Every autumn when the lower Hudson Valley transforms into a patchwork quilt of orange, yellow and red, hundreds of thousands of people flood into North Salem to pick apples or grab a glass of cider at one of its orchard options.

Supervisor Warren Lucas said that increasingly over the past 10 years, the two apple orchards on Hardscrabble Road—Harvest Moon Farm and Orchard and Outhouse Orchard—have become a destination for people from all over the area. 

“A lot of people want to come here on weekends. It’s a gorgeous area,” Lucas said. “We love it that they come here and take a look at it.” 

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Located in the northeast corner of Westchester, North Salem is the county’s least dense suburb: 24 square miles of rolling hills and farmland. Thousands of acres of open land host a variety of farms ranging from horse farms to organic animal farms and farm-to-table vegetable farms. 

With about 2,000 trees and numerous animals, Harvest Moon Farm and Orchard is one of the most popular spots in town. Kristina Jahaly, manager of the Harvest Moon, said the 65-acre farm is over 100 years old and is also a home base for the community where people can meet friends and neighbors and get together with their families. 

Over the years, the farm has hosted many seasonal events, including the Easter Egg Hunt, Apple Blossom Festival and the most popular one—Fall Festival on weekends during September and October when the farm hires temporary workers and brings local vendors in to accommodate more than 40,000 visitors. It also provides educational opportunities to students and donates trees and plants to the town and the school district, and produce to food pantries in neighboring towns.  

“We’re very proud that we can grow produce that benefits our local community,” Jahaly said. “We feel that really bring the community together.”

Marije Preci, owner of Salem Pizza and Pasta on June Road, is one of the beneficiaries. She said the business benefits from the orchards, especially during harvest season when dozens of customers pack the restaurant that mostly relies on delivery service.     

“It’s a beautiful thing because it helps businesses, especially on weekends when we expect fewer customers,” Preci said.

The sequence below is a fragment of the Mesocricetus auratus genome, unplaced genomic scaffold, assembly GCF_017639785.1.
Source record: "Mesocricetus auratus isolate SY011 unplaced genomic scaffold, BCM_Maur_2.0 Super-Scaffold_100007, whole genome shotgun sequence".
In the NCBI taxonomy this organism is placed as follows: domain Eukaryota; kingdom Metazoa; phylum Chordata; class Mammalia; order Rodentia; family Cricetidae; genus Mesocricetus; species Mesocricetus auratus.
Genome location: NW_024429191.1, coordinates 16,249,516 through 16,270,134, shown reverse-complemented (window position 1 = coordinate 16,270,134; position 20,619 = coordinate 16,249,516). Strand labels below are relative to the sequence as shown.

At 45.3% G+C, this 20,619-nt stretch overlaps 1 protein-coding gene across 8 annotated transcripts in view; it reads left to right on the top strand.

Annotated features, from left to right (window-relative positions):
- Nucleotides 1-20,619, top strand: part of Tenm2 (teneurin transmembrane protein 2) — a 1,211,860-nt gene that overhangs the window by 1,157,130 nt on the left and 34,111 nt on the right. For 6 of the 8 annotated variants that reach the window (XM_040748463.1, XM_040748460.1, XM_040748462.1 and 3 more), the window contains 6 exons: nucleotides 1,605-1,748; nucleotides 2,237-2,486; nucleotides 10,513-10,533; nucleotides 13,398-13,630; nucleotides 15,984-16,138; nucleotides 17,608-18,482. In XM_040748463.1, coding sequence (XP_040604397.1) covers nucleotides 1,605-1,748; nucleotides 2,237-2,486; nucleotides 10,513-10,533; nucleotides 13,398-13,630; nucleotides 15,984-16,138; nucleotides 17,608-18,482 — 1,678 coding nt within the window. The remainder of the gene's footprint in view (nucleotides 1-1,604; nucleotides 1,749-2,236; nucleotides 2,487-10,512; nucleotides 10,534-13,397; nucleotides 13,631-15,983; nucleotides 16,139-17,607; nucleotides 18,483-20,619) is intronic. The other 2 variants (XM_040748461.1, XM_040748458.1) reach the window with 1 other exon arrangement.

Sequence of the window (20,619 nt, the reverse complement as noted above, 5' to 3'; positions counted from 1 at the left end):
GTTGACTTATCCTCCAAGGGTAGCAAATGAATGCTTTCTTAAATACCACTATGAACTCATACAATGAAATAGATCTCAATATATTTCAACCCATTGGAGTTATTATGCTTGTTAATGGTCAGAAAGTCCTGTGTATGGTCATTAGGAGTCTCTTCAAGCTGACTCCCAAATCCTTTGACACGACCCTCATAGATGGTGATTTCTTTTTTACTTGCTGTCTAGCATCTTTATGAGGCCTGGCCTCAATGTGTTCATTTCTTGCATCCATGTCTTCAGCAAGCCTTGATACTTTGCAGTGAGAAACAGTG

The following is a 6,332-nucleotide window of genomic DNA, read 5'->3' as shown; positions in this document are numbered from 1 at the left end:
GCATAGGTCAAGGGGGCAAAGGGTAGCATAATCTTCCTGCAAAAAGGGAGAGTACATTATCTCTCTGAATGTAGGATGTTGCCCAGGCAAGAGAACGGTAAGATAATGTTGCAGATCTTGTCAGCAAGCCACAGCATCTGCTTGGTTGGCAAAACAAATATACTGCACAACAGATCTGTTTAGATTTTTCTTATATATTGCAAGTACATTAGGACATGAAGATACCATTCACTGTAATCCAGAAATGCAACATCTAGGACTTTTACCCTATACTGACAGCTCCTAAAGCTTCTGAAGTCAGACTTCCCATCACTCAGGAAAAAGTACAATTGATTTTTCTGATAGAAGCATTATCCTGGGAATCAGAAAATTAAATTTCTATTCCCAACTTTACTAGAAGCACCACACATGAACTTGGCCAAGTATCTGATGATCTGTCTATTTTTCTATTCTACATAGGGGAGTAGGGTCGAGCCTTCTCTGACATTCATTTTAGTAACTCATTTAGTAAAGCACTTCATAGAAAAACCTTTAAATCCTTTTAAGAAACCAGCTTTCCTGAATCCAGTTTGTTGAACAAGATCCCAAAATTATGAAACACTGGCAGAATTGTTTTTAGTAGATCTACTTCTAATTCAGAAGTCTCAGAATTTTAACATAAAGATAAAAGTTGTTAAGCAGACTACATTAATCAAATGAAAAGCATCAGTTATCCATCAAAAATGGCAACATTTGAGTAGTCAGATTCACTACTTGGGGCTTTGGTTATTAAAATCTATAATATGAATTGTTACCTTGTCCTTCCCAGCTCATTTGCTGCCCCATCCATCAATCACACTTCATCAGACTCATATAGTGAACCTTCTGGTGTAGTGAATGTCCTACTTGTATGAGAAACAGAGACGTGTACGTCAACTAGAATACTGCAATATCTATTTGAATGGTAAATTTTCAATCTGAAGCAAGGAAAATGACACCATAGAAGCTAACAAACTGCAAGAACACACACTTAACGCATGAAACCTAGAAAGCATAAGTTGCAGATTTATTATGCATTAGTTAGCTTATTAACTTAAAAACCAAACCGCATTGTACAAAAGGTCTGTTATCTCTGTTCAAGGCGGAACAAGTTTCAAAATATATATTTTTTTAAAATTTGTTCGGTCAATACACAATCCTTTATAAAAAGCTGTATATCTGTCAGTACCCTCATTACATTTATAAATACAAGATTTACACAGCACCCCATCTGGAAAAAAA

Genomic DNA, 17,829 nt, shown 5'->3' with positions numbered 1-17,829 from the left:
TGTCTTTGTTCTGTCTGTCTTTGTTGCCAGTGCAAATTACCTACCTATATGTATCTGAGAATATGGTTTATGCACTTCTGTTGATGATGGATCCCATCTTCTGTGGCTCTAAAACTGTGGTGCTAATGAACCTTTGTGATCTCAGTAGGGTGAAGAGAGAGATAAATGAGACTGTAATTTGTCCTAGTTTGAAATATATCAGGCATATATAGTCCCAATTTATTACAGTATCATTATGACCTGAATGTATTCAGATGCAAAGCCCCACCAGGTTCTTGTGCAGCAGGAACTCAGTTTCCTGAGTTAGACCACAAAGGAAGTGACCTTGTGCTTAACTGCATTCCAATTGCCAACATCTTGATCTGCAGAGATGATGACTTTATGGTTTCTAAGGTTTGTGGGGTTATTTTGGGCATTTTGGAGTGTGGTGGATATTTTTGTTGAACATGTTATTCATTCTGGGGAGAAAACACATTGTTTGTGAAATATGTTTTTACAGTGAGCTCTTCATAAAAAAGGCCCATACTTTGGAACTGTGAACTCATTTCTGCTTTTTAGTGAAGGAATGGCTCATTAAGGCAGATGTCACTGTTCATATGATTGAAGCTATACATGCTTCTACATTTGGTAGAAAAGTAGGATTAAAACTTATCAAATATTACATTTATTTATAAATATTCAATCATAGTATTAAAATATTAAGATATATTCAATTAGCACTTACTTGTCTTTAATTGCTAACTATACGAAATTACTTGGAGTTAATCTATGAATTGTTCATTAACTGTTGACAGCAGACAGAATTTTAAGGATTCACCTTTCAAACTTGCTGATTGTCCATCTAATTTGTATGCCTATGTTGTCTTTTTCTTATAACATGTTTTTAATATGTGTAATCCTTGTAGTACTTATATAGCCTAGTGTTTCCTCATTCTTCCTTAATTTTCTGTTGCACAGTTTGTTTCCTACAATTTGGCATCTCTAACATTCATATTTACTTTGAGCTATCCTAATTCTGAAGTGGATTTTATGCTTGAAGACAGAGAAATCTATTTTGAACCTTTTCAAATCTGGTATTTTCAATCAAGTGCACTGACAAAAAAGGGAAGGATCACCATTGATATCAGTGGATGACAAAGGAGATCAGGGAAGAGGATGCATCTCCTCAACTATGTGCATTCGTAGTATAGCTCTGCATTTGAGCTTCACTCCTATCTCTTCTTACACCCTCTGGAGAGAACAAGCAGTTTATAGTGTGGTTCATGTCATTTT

However, the traffic caused by the crowd makes Preci’s delivery cars get stuck for hours, blocks residents’ way home and raises concern about emergency service access.

Bill Monti, a longtime resident on Hardscrabble Road, said it takes about half an hour to drive less than a mile to his house when the traffic stands still. But his major concern is about emergency vehicle access on the road.

“I don’t deny that they deserve the business, but they have to do something to alleviate the problem that they caused,” Monti said.   

Jahaly said the farm has increased its staff substantially this year to direct parking. 

“The best we can do is to provide more space here and to get more people to get the cars in more quickly and park more efficiently,” Jahaly said. “We’ve dedicated more resources this year and we’ll continue to do so.”      

Over the years, the town has worked with state police to direct traffic at the intersections of I-684 and Hardscrabble Road. More police officers are dispatched there and sometimes Exit 8 has to be closed. 

Additionally, Sam Car Service, a taxi company in Croton Falls, helps through rideshare. Owner Sean Murray said during the peak season, the company rents shuttles to transport people from the Croton Falls train station to the orchards at a cost of $5 a person. 

Lucas said people in town appreciate having the farms here, but solving the traffic issue takes time. 

“People in our town love having the farms here. They love the rural character of our town and the working farms keep the town that way,” Lucas said. “We continue to work with the orchards, but there is no easy solution.”